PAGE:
Cuddle Doon

Alexander Anderson

‘Cuddle Doon’ by Alexander Anderson is a poem about a mother trying to persuade her children to go to sleep. It uses Scots dialect to convey the culture of the speaker and her family.


Alexander Anderson

Nationality: Scottish

Alexander Anderson was a Scottish poet who celebrated nature and the working class through heartfelt verses.

Alexander Anderson wove the essence of Scottish life into his poems.

Key Poem Information

Central Message: Children should be allowed to act like children

Speaker: A mother of three children

Emotions Evoked: Frustration, Kindness, Sadness

Poetic Form: Octave

Time Period: 19th Century

'Cuddle Doon' is a poem about a mother's love for her children. It exemplifies Scottish culture and linguistic history through the use of Scots dialect.

Get More from Every Poem

Your one-stop shop for discovering, learning, and enjoying poetry to the max.

‘Cuddle Doon’ is a nineteenth-century poem by Scottish poet Alexander Anderson. Written in the Scots dialect of English, the poem describes the struggles of getting children to settle down and go to sleep at night. Anderson uses vocabulary, syntax, and spelling that reflects Scottish heritage and linguistic history. The poem emphasizes parents’ love for their children as well as the challenges of parenthood.

In ‘Cuddle Doon’, Anderson captures the voice of an exasperated but loving parent. Although the poem describes an ordinary event, the mother’s love for her children and the humor of the poem both make ‘Cuddle Doon’ more memorable and evocative. By writing in Scots dialect, Anderson conjures a clear cultural image that sticks in readers’ minds.

Cuddle Doon
Alexander Anderson

The bairnies cuddle doon at nichtWi muckle faught and din.“Oh try an’ sleep, ye waukrife rogues,Your faither’s comin’ in.”They niver heed a word I speak,I try tae gie a froon,But aye I hap’ them up an’ cry“Oh, bairnies, cuddle doon!”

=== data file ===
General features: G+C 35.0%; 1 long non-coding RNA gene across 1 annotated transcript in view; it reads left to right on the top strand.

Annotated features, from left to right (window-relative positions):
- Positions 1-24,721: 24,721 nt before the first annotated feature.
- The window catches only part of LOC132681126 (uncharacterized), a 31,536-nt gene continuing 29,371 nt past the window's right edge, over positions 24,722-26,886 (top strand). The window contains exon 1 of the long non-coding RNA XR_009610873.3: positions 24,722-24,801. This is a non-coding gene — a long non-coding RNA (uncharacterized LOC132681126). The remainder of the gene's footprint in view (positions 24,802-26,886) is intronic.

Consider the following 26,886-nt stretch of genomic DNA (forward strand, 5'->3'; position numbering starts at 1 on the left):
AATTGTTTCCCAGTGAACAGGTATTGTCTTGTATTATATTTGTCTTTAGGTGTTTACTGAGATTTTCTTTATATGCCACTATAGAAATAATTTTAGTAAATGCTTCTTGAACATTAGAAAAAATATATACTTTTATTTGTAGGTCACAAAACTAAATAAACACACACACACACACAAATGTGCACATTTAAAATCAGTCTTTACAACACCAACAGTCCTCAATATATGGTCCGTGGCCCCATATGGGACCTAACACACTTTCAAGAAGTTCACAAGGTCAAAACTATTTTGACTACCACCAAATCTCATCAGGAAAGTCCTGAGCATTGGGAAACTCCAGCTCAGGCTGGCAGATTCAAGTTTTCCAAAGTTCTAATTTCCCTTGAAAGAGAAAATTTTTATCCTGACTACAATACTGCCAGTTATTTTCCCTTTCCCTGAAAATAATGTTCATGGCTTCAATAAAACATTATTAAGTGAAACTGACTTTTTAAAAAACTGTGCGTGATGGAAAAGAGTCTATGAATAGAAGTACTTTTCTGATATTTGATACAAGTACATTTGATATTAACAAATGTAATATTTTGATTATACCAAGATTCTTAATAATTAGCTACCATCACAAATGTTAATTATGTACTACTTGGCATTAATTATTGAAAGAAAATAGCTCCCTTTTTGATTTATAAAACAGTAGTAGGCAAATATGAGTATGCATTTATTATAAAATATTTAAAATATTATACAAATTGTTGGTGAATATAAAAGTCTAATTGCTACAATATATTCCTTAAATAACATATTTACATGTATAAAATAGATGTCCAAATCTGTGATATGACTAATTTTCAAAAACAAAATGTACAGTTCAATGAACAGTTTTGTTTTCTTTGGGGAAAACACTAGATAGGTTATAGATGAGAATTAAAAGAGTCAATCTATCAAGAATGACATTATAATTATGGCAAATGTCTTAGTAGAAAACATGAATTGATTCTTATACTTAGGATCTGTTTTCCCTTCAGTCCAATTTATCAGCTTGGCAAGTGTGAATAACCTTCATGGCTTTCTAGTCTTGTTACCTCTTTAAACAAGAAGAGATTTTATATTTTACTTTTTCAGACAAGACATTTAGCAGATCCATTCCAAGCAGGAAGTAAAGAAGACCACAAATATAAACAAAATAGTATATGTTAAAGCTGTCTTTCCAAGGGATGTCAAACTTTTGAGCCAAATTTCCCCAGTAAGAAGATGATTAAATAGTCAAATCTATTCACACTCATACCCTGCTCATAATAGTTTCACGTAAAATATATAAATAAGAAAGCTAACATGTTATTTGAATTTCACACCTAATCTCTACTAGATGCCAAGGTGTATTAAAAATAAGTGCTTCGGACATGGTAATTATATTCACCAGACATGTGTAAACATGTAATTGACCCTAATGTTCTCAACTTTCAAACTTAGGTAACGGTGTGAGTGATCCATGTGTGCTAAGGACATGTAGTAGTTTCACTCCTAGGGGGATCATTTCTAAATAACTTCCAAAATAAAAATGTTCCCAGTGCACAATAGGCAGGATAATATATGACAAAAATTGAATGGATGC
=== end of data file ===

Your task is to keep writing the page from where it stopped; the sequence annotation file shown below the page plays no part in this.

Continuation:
Wee Jamie wi’ the curly heid,He aye sleeps next the wa’Bangs up and cries, “I want a piece!”The rascal starts them a’.I rin and fetch them pieces, drinks,They stop a wee the soun’,Then draw the blankets up an’ cry,“Noo, weanies, cuddle doon.”

But ere five minutes gang, wee RabCries oot frae neath the claes,“Mither, mak’ Tam gie ower at aince,He’s kittlin’ wi’ his taes.”The mischief in that Tam for tricks,He’d bother half the toon,But aye I hap them up an’ cry,“Oh, bairnies, cuddle doon!”

At length they hear their faither’s fitAn’ as he steeks the door,They turn their faces tae the wa’An Tam pretends tae snore.“Hae a’ the weans been gude?” he asks,As he pits aff his shoon.“The bairnies, John, are in their bedsAn’ lang since cuddled doon!”

An’ just afore we bed oorsel’sWe look at oor wee lambs,Tam has his airm roun’ wee Rab’s neckAn Rab his airm roun’ Tam’s.I lift wee Jamie up the bedAn’ as I straik each croon,I whisper till my heart fills up:“Oh, bairnies, cuddled doon!”

The bairnies cuddle doon at nichtWi’ mirth that’s dear tae me.But soon the big warl’s cark an’ careWill quaten doon their glee.Yet come what will to ilka ane,May He who rules aboon,Aye whisper, though their pows be bald:“Oh, bairnies, cuddle doon!”


‘Cuddle Doon’ is a humorous but heartfelt poem that describes a mother’s difficulties in getting her children to sleep at night.

‘Cuddle Doon’ is written from the point of view of a mother trying to persuade her children to go to sleep. Their father will be home soon, so it is late evening. There are several children, all of them young. They refuse to go to sleep, asking for food and drink and complaining about each other to their mother. When their father finally gets home, the children pretend to be asleep. The woman tells her husband that the children have been good, though she is lying.

The parents take a moment to watch their sleeping children before going to bed themselves. The mother recognizes that her children can be difficult when they misbehave, but she also loves them very much. She is aware that in a few years, when they are adults, they will have to contend with more of life’s challenges. They might not always be so carefree, though she hopes they will still be happy. By the end of the poem, the children have finally fallen asleep.

Structure and Form

‘Cuddle Doon’ by Alexander Anderson consists of six stanzas. Each stanza has eight lines. Stanzas follow a consistent rhyme scheme: the second and fourth lines rhyme, as do the sixth and eighth. Another way to write that rhyme scheme is ABCBDEFE, with new rhymes in each stanza.

The rhythm of the poem is iambic. That means that each line consists of iambs: sets of two syllables where the first syllable is unstressed and the second is stressed. The first, third, fifth, and seventh lines of each stanza have four iambs. The other lines have three iambs each. This means that ‘Cuddle Doon’ is written in iambic tetrameter and iambic trimeter.

Dialect and Language

The Scots dialect is different from most standard English dialects. Some words in ‘Cuddle Doon’ may be unfamiliar to many readers. “Doon,” which appears in the title and throughout the poem, is the Scot’s spelling of “down.” “Bairnies” are children; “rin” is “run;” “gang” means “go” or “gone,” as in “after five minutes are gone.” “Pits aff his shoon” means “takes off his shoes.” Some spelling choices reflect pronunciation conventions in Scottish accents. “Oorsel’s,” for instance, is “ourselves.”